Asp.Net MVC, Entity Framework, Unit Testing, Mocks and Microsoft

C#, Visual Studio, Linq/Lambda, Silverlight/WPF, mvc – These are home turf for me.  I feel comfortable with the technologies.  As I wonder what Microsoft has in store for these (rumors abound about their demise), I can not see easy alternatives.  Java, PHP, ObjectC… all are similar to c# – but none offer me a good alternative without loss of function and some learning curve.  If they are maintained and Mono persists, my coding days will be fruitful.

I am particularly taken with unit testing and Test driven development (TDD).  Unit testing has helped me immensely to track down bugs in my medical simulator software.  However, I wish I had started with TDD, since creating tests afterwards is very tedious, inefficient and less complete.

A tricky area in TDD is mocking database functionality without actually hitting or changing the database.  Creating this manually requires quite a redesign using interfaces. I have looked at various free solutions (Moq and RhinoMock) which apparently do not Mock databases well and TestIntegrator which is costly.

I have found references to the  ADO.NET Mocking Context Generator which works with entity framework 4.  It can be downloaded here: Here. There is an excellent getting started section here.

I also later found a Julia Lerman video series on EF 4.1 and mvc 3 with code first, model first and database first demonstrated. She is the goto resource on EF, and this video series is typical of her over the top quality. The database and model first method use a similar protocol as above with the Dbcontext Generator. I do not know if this is as testable as using the ADO.Net Mocking Context Generator. The video series is here. Julia demonstrates setting up the mvc pattern with a database, full functioning CRUD in 10 minutes – very impressive. She also demonstrates some of the functionality built into EF 4.1 for code first model – which actually can create the database if it does not already exist, as well as re-create the database if the POCO classes change (although this will result in loss of all data in the database).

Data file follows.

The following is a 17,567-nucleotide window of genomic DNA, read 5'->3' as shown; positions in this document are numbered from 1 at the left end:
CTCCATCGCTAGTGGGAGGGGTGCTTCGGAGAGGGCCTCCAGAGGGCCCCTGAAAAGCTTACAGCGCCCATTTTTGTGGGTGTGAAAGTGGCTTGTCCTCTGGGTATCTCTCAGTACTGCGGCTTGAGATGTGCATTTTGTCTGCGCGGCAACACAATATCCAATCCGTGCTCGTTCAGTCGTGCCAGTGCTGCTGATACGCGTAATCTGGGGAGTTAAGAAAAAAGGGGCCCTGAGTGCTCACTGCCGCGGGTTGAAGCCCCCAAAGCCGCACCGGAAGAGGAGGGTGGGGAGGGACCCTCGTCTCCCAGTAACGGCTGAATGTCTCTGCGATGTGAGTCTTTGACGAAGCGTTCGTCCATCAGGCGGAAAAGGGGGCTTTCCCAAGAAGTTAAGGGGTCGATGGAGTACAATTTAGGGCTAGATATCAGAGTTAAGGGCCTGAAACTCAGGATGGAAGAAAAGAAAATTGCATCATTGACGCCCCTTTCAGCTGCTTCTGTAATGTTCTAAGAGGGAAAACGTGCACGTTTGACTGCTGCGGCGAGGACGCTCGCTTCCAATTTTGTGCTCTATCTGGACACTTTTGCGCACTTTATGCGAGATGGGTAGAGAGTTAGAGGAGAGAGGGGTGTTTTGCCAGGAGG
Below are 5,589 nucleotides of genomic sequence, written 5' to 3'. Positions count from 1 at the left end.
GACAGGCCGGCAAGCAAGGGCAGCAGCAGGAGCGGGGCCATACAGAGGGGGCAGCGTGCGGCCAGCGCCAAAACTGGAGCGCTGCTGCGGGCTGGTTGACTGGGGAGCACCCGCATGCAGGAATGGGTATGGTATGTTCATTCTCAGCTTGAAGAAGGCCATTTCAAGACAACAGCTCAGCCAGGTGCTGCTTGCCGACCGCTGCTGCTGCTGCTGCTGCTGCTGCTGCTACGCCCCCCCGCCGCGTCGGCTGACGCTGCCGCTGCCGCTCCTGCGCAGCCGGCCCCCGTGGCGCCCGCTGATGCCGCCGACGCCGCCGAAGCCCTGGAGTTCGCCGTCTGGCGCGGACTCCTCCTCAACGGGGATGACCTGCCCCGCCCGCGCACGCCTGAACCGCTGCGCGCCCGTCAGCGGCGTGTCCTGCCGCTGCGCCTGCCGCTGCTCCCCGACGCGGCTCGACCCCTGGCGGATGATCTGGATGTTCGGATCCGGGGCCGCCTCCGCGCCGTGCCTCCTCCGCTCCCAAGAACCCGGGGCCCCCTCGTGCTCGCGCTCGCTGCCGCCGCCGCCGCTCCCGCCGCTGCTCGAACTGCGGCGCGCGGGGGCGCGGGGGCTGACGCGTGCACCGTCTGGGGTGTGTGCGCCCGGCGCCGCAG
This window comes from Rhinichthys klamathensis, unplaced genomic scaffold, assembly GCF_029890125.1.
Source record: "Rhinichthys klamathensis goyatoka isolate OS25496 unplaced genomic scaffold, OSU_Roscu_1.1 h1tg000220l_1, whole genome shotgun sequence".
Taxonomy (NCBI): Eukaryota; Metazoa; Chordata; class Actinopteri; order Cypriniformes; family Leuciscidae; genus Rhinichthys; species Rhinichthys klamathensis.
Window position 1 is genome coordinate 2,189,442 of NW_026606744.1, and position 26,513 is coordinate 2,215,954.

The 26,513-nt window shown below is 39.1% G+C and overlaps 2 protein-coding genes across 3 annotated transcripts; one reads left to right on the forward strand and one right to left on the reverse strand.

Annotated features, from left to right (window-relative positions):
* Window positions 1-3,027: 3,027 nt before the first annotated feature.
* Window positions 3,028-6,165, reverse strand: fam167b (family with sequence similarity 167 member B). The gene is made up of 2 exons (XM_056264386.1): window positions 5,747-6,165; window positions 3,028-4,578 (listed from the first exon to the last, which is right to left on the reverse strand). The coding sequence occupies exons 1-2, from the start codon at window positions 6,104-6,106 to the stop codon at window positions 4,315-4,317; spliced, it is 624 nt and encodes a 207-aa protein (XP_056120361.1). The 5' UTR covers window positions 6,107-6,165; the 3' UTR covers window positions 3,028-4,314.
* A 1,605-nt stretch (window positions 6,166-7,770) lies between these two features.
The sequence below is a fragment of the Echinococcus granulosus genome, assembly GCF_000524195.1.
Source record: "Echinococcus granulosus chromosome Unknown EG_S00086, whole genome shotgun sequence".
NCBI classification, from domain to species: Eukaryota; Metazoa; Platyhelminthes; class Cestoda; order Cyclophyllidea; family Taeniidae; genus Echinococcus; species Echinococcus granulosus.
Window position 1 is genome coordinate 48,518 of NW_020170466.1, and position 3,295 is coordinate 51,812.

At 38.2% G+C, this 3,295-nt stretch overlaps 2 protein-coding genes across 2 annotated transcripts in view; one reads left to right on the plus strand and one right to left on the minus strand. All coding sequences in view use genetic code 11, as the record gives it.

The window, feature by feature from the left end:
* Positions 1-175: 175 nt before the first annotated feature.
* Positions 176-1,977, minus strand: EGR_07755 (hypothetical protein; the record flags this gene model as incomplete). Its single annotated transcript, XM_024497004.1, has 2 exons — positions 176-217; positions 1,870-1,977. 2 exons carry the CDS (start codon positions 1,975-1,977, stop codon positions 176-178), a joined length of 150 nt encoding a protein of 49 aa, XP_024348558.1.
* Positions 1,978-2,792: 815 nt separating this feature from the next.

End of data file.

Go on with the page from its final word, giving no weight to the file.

I followed the instructions to create my classes and then used the resulting mocking framework as follows:

1. Create a data repository class:

private IMyHPIEntities _context = new MyHPIEntities();

public List getForms()
return _context.forms.ToList();

2. Extract an Interface (IRepository)

public interface IRepository
System.Collections.Generic.List getForms();

3. Create a RepositoryMock based on IRepository

public class RepositoryMock : MyHPImvc811.Models.IRepository
private IMyHPIEntities _context = new MyHPIEntitiesMock();

public List getForms()

List forms = new List
new form() { id=0, title="form1"},
new form() {id=1, title="form2"}
return forms;

4. Set up the controller to use either repository (Real by default or Mock if passed as parameter)

public class FormsController : Controller

private IRepository _repository;

public FormsController(IRepository repository = null)
if (repository == null)
_repository = new Repository();
_repository = repository;

// GET: /Forms/

public ActionResult Index()
ViewData.Model = _repository.getForms();
return View();

5. Finally, we can get our Test to pass (should be written first – but cheated here)

public void ShouldShowAllAvailableForms()

var viewResult = (ViewResult) new FormsController(new RepositoryMock()).Index();

var formsMock = new RepositoryMock().getForms();
var formsModel = ((List)viewResult.ViewData.Model);

Assert.AreEqual(2, formsMock.Count());
Assert.AreEqual(formsMock.Last().title, formsMock.Last().title);


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